>
    > Entity* m = dynamic_cast<Entity*>(a);
    > I recieve the wrong entity , I need the bases Entity and sure I could
    > write functions to do this but...
    >
    > Is there some way to say
    >
    > class ActiveEntity: public MobileEntity {
    > ActiveEntity(MobileEntity* base) : {this->MobileEntity = base; }
    > }
    >
    > or should I go back to the design drawing board?


    You simply need more pure-abstract classes. Classes with no fields and
    only pure-virtual functions.

    --
    To send me email, put "sheltie" in the subject.
    Daniel T., Nov 27, 2006
    #5
  6. David Harmon Guest

    On 27 Nov 2006 03:22:22 -0800 in comp.lang.c++,
    wrote,
    >I was hopeing that there was some way i could say in the constructor
    >don't use a new instance of the base class, use this one that is
    >already made, otherwise I am copping allot of code over and over again.


    A new instance of a derived class always contains a new instance of its
    base class. But that's no reason to copy code. Why are you copying
    code?

    As for the constructor, you use the base copy constructor in the derived
    constructor initializer list, right?
    David Harmon, Nov 27, 2006
    #6
  7. Guest

    David Harmon wrote:
    > On 27 Nov 2006 03:22:22 -0800 in comp.lang.c++,
    > wrote,
    > >I was hopeing that there was some way i could say in the constructor
    > >don't use a new instance of the base class, use this one that is
    > >already made, otherwise I am copping allot of code over and over again.

    >
    > A new instance of a derived class always contains a new instance of its
    > base class. But that's no reason to copy code. Why are you copying
    > code?
    >
    > As for the constructor, you use the base copy constructor in the derived
    > constructor initializer list, right?


    Oooo I see what you're saying, No I wasn't I was storing the base
    instnace and then forwarding the call to the base... This was because
    I needed certain calls to be caughed by the active part of an object if
    it was a physics active object as opposed to a physics object, so....

    /**************************************************************************/
    /* Physics Entity, Serves as a Wraper class for Mobile Entity allowing
    */
    /* Collision detection and apropriate responce control, however it
    still */
    /* inherits from Entity so it can be added to a display queue without
    */
    /* having to grab internal data */
    /**************************************************************************/
    class PhysicsEntity {//: public Entity {
    protected:
    PhysicsEntity();
    public:
    bool Coliding(PhysicsEntity* other);
    private:
    D3DXVECTOR3 __GetCenter();
    float __radius;
    D3DXVECTOR3 __absCenter;
    };



    class MobilePhysicsEntity: public MobileMesh, public PhysicsEntity {
    public:
    MobilePhysicsEntity(MobileEntity* base);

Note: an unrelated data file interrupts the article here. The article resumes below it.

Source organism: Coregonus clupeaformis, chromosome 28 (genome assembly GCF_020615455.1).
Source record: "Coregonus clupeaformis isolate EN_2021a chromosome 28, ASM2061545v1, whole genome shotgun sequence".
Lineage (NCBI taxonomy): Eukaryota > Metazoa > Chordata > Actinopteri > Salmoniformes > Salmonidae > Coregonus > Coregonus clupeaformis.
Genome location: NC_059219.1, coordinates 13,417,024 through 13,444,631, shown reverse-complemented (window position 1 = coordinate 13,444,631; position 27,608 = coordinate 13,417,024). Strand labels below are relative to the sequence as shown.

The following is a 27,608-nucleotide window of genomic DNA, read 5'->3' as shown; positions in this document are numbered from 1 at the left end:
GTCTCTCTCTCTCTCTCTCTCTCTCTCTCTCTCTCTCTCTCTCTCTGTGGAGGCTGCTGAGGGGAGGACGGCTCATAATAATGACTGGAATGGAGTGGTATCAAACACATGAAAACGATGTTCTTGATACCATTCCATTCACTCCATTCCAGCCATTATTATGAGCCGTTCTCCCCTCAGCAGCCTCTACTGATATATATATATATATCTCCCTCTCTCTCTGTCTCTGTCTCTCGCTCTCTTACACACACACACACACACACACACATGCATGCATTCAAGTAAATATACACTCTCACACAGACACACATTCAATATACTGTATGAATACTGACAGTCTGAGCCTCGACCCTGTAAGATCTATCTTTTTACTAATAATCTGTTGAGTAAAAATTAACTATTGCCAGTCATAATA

~MobilePhysicsEntity() {}
    /* Mobile Entity Members
    *******************************************************************/
    public:
    virtual void WorldRelTran(float x, float y, float z) {
    __base->WorldRelTran(x,y,z); }
    virtual void WorldRelScale(float x, float y, float z)
    {__base->WorldRelScale(x,y,z);}
    public:
    virtual void SetAbsTran(float x, float y, float z)
    {__base->SetAbsTran(x,y,z);}
    virtual void SetAbsRot(float x, float y, float z)
    {__base->SetAbsRot(x,y,z);}
    virtual void SetAbsScale(float x, float y, float z)
    {__base->SetAbsScale(x,y,z);}
    public:
    virtual void RelTran(float x, float y, float z)
    {__base->RelTran(x,y,z);}
    virtual void RelRot(float x, float y, float z) {
    __base->RelRot(x,y,z);}
    virtual D3DXMATRIX GetMatrix() {return __base->GetMatrix();}
    /*******************************************************************************************/
    public:
    virtual void Render(LPDIRECT3DDEVICE9 device)
    {__base->Render(device);}
    virtual LPD3DXMESH GetMesh() { return ((Mesh*)__base)->GetMesh();}
    private:
    MobileEntity* __base;
    /* Called by camera */
    public:
    virtual const D3DXMATRIX __GetTransform() const { return
    __base->__GetTransform();}
    virtual const D3DXMATRIX __GetRotate() const { return
    __base->__GetRotate();};
    virtual const D3DXMATRIX __GetScale() const { return
    __base->__GetScale();};
    /* Physics Addons */
    public:
    };

    this way when if it was an active object originaly it would call the
    active object function, which might modify data then call it's base...
    I see now that this is probably not a good way to do this!! So thank
    you very much I will go back and copy the base data, and treet physics
    objects and active objects seperatly in the code in terms of you have
    to maintain pointers to each individualy and they don't become a super
    class combined!

    Thank you.

    Matt
    , Nov 27, 2006
    #7
    1. Advertising

Want to reply to this thread or ask your own question?

It takes just 2 minutes to sign up (and it's free!). Just click the sign up button to choose a username and then you can ask your own questions on the forum.
Similar Threads
  1. tirath
    Replies:
    3
    Views:
    694
    Ivan Vecerina
    Oct 12, 2003
  2. Alf P. Steinbach
    Replies:
    6
    Views:
    530
    John Carson
    Sep 3, 2005
  3. Alberto Luaces
    Replies:
    6
    Views:
    375
    Fraser Ross
    Jun 19, 2006
  4. Hansen
    Replies:
    3
    Views:
    1,080
    rep_movsd
    Apr 24, 2010
  5. , India
    Replies:
    8
    Views:
    931
    gwowen
    Aug 18, 2010
Loading...

Share This Page